Weekend links 543

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Adolph Sutro’s Cliff House in a Storm (c. 1900) by Tsunekichi Imai.

• Good to see a profile of Wendy Carlos, and to hear that she’s still working even though all her albums (to which she owns the rights) have been unavailable for the past two decades. I’d be wary of praising Switched-On Bach too much to avoid giving new listeners a wrong impression. The album was a breakthrough in 1968 but was quickly improved upon by The Well-Tempered Synthesizer (1969) and Switched-On Bach II (1973). And my two favourites, A Clockwork Orange – The Complete Original Score (1972) and the double-disc ambient album, Sonic Seasonings (1972), are superior to both.

• “[Sandy Pearlman] told me that one of the main inspirations was HP Lovecraft. I said, ‘Oh, which of his books?’ He said, ‘You know, the Cthulhu Mythos stories or At The Mountains Of Madness, any of those.'” Albert Bouchard, formerly of Blue Öyster Cult, talks to Edwin Pouncey about BÖC’s occult-themed concept album, Imaginos (1988), and his affiliated opus, Re Imaginos.

• More electronica: Jo Hutton talks to Caroline Catz, director of the “experimental documentary” Delia Derbyshire: The Myths and Legendary Tapes.

• At the V&A blog Clive Hicks-Jenkins talks to Rebecca Law about his award-winning illustrations for Hansel and Gretel: A Nightmare in Eight Scenes.

• New music: Archaeopteryx is a new album by Monolake; What’s Goin’ On is a further preview of the forthcoming Cabaret Voltaire album, Shadow Of Fear.

Celebrating A Voyage to Arcturus: details of two online events to mark the centenary year of David Lindsay’s novel.

• “Streaming platforms aren’t helping musicians – and things are only getting worse,” says Evet Jean.

• At Spoon & Tamago: the cyberpunk, Showa retro aesthetic of anime Akudama Drive.

• At A Year In The Country: a deep dive into the world of Bagpuss.

Sinister Sounds of the Solar System by NASA on SoundCloud.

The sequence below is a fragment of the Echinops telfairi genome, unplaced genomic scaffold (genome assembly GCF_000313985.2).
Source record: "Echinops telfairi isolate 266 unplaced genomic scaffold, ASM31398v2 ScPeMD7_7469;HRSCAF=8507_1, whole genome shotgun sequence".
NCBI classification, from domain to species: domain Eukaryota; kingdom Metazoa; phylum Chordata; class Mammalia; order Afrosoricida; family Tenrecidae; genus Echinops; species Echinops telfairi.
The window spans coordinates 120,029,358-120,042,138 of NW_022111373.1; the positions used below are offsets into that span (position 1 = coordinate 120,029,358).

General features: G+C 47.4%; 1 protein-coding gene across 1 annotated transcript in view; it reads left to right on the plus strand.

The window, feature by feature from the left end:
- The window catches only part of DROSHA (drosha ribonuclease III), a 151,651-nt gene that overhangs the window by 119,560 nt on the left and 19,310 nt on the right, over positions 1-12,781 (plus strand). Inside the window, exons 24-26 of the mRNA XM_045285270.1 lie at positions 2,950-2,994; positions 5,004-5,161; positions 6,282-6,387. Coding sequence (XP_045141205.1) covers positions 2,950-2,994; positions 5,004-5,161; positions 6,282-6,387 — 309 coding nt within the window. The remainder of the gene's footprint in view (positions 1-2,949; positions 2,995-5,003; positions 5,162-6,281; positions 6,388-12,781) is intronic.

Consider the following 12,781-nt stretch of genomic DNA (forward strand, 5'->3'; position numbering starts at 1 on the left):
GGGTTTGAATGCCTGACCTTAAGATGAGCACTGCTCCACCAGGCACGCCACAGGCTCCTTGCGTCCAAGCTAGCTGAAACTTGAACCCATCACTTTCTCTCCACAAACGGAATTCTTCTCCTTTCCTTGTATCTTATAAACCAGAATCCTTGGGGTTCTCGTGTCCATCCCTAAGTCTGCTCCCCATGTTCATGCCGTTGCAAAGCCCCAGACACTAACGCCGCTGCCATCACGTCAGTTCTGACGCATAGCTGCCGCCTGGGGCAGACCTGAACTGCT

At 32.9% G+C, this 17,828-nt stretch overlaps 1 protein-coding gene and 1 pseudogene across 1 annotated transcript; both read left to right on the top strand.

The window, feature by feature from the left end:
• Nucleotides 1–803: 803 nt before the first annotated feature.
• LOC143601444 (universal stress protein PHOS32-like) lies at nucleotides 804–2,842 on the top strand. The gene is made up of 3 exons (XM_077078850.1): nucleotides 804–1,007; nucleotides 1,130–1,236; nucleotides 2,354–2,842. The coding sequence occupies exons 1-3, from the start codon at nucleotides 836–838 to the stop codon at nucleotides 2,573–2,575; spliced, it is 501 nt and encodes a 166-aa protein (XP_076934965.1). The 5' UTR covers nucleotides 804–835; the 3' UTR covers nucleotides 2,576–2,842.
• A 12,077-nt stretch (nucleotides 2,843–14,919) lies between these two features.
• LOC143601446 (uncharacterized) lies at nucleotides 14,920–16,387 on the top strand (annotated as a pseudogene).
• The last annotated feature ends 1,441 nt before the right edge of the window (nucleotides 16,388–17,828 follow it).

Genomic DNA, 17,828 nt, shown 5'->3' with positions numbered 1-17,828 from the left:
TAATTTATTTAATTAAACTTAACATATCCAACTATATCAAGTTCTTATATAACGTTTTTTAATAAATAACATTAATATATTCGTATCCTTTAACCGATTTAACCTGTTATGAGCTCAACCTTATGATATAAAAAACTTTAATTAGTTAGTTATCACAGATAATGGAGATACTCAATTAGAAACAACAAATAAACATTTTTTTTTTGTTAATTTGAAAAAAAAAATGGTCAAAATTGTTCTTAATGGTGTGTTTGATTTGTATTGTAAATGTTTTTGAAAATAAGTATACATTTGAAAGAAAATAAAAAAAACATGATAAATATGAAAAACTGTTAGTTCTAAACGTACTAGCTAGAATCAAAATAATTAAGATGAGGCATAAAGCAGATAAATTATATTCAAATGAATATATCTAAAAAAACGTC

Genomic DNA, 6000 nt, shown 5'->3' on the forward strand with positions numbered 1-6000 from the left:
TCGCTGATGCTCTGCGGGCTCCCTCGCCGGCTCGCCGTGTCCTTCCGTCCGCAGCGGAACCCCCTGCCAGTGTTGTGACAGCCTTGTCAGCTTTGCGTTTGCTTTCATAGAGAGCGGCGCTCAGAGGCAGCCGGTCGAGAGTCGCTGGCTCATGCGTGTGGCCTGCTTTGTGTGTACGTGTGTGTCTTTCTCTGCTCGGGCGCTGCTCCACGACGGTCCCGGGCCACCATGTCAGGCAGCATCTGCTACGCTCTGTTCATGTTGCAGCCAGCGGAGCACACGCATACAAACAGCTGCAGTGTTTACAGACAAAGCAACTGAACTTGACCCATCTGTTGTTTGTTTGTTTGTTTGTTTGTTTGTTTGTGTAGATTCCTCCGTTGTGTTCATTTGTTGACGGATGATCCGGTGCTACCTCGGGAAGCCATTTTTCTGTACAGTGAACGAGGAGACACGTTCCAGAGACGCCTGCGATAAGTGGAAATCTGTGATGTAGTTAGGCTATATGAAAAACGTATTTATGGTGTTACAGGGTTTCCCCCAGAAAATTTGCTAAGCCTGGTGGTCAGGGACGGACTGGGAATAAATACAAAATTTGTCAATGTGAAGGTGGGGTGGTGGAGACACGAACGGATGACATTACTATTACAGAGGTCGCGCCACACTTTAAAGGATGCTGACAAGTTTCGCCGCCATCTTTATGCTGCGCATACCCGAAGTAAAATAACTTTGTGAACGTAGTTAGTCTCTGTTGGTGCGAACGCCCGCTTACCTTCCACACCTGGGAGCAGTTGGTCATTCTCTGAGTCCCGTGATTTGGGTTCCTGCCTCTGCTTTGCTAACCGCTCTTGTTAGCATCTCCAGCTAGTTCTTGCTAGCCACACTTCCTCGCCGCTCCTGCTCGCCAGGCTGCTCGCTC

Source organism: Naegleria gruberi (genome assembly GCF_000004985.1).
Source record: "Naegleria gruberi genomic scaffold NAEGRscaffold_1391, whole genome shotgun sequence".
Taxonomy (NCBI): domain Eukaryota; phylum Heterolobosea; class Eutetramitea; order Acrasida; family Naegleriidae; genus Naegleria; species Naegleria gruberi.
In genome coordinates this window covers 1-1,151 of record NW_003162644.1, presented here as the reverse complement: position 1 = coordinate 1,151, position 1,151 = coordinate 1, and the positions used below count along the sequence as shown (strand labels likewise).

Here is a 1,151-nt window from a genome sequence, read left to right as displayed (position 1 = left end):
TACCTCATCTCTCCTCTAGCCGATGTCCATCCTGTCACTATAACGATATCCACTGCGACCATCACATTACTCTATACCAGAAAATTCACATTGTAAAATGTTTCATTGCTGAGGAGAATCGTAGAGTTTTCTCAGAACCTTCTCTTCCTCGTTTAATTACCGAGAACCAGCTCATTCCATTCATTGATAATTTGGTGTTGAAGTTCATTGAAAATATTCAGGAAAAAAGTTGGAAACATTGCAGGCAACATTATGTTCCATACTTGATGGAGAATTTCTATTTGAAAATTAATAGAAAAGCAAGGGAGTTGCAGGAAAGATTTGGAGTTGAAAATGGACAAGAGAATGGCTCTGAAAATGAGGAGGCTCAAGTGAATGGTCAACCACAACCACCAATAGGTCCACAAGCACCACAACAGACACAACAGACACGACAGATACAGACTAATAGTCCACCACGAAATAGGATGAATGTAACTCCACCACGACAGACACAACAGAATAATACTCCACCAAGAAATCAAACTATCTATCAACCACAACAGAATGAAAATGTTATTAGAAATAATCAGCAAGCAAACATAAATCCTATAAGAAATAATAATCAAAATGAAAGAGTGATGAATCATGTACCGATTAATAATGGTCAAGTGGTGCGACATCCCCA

• At Dennis Cooper’s: Shirley Clarke Day.

Mary Lattimore‘s favourite albums.

• Solaris, Part I: Bach (1972) by Edward Artemiev | Bach Is Dead (1978) by The Residents | Switch On Bach (1981) by Moderne

Spheres, a film by Norman McLaren and René Jodoin

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Norman McLaren’s dance films were a late development, previous decades having been spent creating animated films in a variety of techniques. Many of these were abstract works with a musical accompaniment, as is Spheres (1969), one of McLaren’s last films in this style. It’s not completely abstract: a butterfly keeps interrupting the multiplying spheres which dance through space to a piano piece by Bach. This being a Canadian production, it’s fitting that Glenn Gould is at the keyboard.

Previously on { feuilleton }
Ballet Adagio, a film by Norman McLaren
Pas de Deux by Norman McLaren
Norman McLaren

Weekend links 51

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James Bidgood’s luscious and erotic micro-budget masterpiece Pink Narcissus (1971) receives a screening at the IFC Center Queer/Art/Film festival, NYC, on Monday. The film is presented by Jonathan Katz, curator of the Hide/Seek gay art show whose controversial history was recounted here in December. The NYT ran a short piece about Bidgood, now 77 and not the first artist to be disappointed by his past work; they also have a Bidgood slideshow. Hide/Seek, meanwhile, is now a touring exhibition.

• Related: the delightful Drew Daniel of Matmos (and Soft Pink Truth) posing in a jockstrap at the Club Uranus, San Francisco circa 1990; he also used to go-go dance wearing a fish.

• The Isle of Man may have one of the oldest parliaments in the world but its laws have often been out of step with its neighbour across the Irish Sea. This week the island joined the rest of the UK in granting civil partnerships to its citizens. Now the name whose punning appeal so delighted James Joyce doesn’t seem as inappropriate.

Howard Jacobson: “The novelist Yukio Mishima posed pointing a Samurai sword to his chest and ultimately had himself beheaded in public. This is what’s called taking your art seriously.”

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The Realm of the Queen of the Night (1974) by Wolfgang Hutter from Zauberflote at 50 Watts.

The revelatory operations of the chance encounter lie at the heart of le merveilleux (“the marvelous”)—the Surrealist conception of beauty. You find something marvelous in the world (an object, an image, a person, a place) that corresponds, like a piece clicking into a puzzle, to a deep inner need.

Slicing Open the Eyeball: Rick Poynor on Surrealism and the Visual Unconscious by Mark Dery.

Boy from the Boroughs: Alan Moore interviewed by Pádraig Ó Méalóid; Michael Moorcock interviewed at Suicide Girls.

• Illustrations from Quark, the anthology of speculative fiction edited by Samuel Delany & Marilyn Hacker in 1970.

The Residents, sans masks, filmed at their San Francisco home in the 1970s.

• Bach’s Toccata and Fugue in D minor played on a glass harp.

What art can do for science (and vice versa).

• You can never have too much Virgil Finlay.

• Lydia Kiesling reviews Lolita.

Alain Resnais film posters.

Red Mug, Blue Linen.

No GDM (dub version) (1979) by Gina X | L. Voag’s Kitchen (2004) by Soft Pink Truth.